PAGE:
19 The Baby's Feeding Schedule

Babies, especially breastfed ones, cluster feed. It freaks many moms out that baby is eating so frequently! It leads us to worry that there is something wrong with our milk. Cluster feeding consists of a period of time where baby nurses for a little bit, pulls off, fusses, and repeat. According to KellyMom.com, this is a totally NORMAL behavior.

Many of us worry about our milk supply or maybe eating something that is upsetting the baby. Cluster feeding can really be a baby "storing up" so to say to try and sleep longer. It can also just be a period of fussiness the from baby. Breastmilk is digested rather easily and quickly so a breastfed baby will eat more often than a formula fed baby.

18 Meeting Milestones On Time?

If the baby is getting enough milk, it can greatly impact his development. It's hard to roll or giggle when he's hungry (or starving). If the baby is not satisfied, he is likely sleepy. That hinders baby's playtime which makes it tricky to meet milestones. Babies need sufficient nutrients and calories in order to grow and thrive.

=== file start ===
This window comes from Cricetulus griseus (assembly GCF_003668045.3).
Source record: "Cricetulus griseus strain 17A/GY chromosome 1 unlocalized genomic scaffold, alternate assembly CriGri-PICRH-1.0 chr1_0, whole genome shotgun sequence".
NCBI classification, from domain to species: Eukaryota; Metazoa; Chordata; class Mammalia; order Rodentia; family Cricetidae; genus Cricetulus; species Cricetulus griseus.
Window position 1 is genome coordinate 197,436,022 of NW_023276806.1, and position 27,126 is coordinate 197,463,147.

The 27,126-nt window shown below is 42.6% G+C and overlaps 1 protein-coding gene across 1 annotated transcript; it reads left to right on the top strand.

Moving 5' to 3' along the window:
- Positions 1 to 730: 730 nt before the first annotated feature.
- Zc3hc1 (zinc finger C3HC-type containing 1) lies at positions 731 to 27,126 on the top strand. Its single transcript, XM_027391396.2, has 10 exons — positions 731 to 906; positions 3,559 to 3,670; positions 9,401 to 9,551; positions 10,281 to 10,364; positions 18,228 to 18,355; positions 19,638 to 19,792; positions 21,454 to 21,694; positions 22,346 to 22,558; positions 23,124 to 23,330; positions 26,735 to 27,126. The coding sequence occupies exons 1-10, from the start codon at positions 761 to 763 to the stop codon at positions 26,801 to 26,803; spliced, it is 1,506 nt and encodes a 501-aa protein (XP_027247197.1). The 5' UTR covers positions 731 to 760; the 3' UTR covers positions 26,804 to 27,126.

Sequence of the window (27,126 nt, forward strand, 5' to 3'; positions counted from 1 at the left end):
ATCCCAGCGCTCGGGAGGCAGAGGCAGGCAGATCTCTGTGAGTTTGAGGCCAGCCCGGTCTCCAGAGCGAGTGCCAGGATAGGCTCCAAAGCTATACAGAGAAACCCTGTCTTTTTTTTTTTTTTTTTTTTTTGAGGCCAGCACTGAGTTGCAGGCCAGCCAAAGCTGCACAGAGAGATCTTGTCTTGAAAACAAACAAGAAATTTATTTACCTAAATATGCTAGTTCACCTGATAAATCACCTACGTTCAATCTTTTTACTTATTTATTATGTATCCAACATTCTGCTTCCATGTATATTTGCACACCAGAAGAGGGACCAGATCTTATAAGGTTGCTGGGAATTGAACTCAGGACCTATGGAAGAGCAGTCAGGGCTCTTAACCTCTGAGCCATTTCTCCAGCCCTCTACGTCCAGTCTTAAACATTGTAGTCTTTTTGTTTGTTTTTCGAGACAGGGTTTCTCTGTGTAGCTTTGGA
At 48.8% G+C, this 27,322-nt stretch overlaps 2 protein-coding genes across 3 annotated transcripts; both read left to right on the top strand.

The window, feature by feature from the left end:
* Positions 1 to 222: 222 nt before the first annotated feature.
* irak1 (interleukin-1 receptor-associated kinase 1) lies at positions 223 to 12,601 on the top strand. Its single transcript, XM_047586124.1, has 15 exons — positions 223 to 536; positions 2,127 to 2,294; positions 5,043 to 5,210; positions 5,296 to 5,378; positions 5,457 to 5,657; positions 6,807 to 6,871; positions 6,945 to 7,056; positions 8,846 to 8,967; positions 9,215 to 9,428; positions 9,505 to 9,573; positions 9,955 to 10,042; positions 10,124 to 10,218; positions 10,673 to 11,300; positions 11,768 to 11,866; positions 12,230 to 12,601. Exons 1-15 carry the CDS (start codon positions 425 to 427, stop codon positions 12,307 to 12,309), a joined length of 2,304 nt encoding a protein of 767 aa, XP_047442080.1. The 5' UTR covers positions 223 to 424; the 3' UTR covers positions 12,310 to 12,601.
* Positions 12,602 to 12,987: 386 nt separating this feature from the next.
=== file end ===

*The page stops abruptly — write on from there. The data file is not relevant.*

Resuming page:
According to KidsHealth, failure to thrive is a sign that a child is undernourished. The baby is not getting enough calories to gain weight or grow. A part of baby's growth is meeting milestones like rolling over and crawling. These usually occur between 4 and 8 months of age. Prior to that signs of malnourishment might be that baby isn't holding his head up or smiling at familiar faces.

17 Getting Bigger Or Smaller In Size

Weight gain is something that doctors watch rather closely during the first few months of a baby's life because it signifies how she is growing. According to Dr.Greene.com, a baby should double her birth weight in 4 to 6 months and triple it by 12 months. If the baby is not up to par with this, it can be a sign of baby failing to thrive or being undernourished.